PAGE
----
“All One Health research is multidisciplinary, so collaboration is an inherent concept,” explained Pranav Pandit, a Postdoctoral Scholar at the One Health Institute of University of California, Davis.

‘One Health’ refers to a cross-disciplinary framework that brings together experts working in human health, animal health, plant health, and the environment. In 2008, the World Health Organization officially recommended this framework as an approach to deal with zoonotic infectious diseases.

Pandit explained that such collaborations bring together human and veterinary doctors, researchers with backgrounds in forestry, social scientists, policy makers, and members from the concerned communities.

“The whole point of One Health is that you come out of your silos and work in a collaborative model,” explained Abi T. Vanak, a senior fellow at the Ashoka Trust for Research in Ecology and Environment (ATREE), and lead of India’s One Health and Zoonoses program.

It’s a “many eyes” approach that “look[s] at a problem from multiple viewpoints to better understand the whole of problem,” Vanak said. For example, Vanak elaborated, “A virologist might discover a new virus, but without understanding the lifecycle of the animal that hosts the virus, without understanding the ecological dynamics of the landscape in which the host lives, without understanding the interactions of the host with other animals, and without understanding the behavior of the people who live in that landscape and who are at risk from getting infected by this virus, it is very difficult to get a good understanding of the threats posed by virus.”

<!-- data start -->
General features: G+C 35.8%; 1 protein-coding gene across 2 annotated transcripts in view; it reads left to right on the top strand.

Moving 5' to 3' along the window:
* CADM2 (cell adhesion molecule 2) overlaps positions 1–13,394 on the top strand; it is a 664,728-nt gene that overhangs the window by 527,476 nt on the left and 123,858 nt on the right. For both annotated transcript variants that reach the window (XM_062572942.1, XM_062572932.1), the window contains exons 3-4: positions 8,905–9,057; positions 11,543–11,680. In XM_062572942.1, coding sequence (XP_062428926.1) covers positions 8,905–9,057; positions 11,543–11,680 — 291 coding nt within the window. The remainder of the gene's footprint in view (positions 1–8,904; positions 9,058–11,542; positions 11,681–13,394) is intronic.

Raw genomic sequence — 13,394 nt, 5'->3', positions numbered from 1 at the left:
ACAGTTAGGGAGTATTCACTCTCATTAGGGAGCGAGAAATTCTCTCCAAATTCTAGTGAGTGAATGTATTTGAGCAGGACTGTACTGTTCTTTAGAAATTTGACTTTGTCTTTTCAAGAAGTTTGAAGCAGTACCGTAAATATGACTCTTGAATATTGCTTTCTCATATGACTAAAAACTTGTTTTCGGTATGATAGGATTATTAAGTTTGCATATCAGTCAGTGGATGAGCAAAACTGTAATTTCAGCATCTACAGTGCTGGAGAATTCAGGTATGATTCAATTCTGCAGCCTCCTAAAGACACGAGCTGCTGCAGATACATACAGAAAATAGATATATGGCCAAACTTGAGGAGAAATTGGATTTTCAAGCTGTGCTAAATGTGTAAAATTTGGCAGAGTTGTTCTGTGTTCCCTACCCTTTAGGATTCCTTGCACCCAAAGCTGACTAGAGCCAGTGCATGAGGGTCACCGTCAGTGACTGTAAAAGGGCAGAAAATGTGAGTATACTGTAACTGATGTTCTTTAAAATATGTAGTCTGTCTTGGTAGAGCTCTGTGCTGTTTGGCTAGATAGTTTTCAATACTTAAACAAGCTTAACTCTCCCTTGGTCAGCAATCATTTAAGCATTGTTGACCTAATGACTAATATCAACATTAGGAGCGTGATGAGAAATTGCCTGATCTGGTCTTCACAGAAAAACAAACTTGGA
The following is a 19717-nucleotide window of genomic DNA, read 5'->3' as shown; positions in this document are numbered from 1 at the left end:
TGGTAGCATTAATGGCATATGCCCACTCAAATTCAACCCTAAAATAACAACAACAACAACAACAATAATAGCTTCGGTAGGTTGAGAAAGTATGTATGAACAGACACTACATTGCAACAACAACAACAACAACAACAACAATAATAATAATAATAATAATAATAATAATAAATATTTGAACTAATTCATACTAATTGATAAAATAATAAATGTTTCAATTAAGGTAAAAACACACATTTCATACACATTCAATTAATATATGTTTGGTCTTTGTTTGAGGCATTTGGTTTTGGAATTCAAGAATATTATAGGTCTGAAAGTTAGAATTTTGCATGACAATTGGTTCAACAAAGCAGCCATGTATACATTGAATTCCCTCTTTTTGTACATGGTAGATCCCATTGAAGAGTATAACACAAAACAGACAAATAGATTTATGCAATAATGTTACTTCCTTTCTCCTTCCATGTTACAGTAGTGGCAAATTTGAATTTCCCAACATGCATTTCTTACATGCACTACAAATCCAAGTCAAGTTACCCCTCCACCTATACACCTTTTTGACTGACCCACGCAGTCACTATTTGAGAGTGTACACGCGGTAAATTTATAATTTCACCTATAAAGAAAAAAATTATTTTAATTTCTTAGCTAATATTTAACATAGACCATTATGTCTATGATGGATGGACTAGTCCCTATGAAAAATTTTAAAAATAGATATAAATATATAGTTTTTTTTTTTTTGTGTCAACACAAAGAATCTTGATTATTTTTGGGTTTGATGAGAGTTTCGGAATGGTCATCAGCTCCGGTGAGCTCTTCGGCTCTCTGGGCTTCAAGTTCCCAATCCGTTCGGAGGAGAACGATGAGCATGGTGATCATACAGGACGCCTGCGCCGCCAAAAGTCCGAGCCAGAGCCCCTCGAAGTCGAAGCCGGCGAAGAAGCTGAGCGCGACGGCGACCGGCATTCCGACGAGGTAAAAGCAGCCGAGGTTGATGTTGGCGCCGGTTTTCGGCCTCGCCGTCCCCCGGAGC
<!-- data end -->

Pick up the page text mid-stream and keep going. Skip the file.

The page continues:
Speaking about the funding cut to EcoHealth, Vanak said, “It's unfortunate … when you cut funding to such programs, you are essentially taking your foot off the pedal at a time when you really need to be accelerating.”

PREDICT is a project by the United States Agency for International Development’s Emerging Pandemic Threats program that was initiated in 2009 and is led by the UC Davis One Health Institute. PREDICT aims to identify viruses before they spillover into human populations. Pandit said that as part of the PREDICT project, they found a new Ebola virus that has yet to be found in people. The team communicated with the local communities about this spillover risk – a rare collaborative effort.

In addition to working with local communities, PREDICT collaborates with scientists from Africa and Asia. Pandit explained that local scientists and other local experts are the ones who really know about the wildlife in the region and the unique interfaces between humans and wildlife from where diseases might spillover.

“If you have trade relations with a country, if you have people travelling between your country and another country, you should also then be doing health collaborations, because you are vulnerable to diseases that might emerge from their countries, and they are vulnerable to diseases that you may carry,” Vanak explained.

Pandit echoed Vanak’s insistence on cross-country cooperation: “Global collaborations are a must … starting from sharing genomes to developing vaccines and deploying these vaccines throughout the world.” Pathogens, Pandit added, don’t know anything about human borders or boundaries.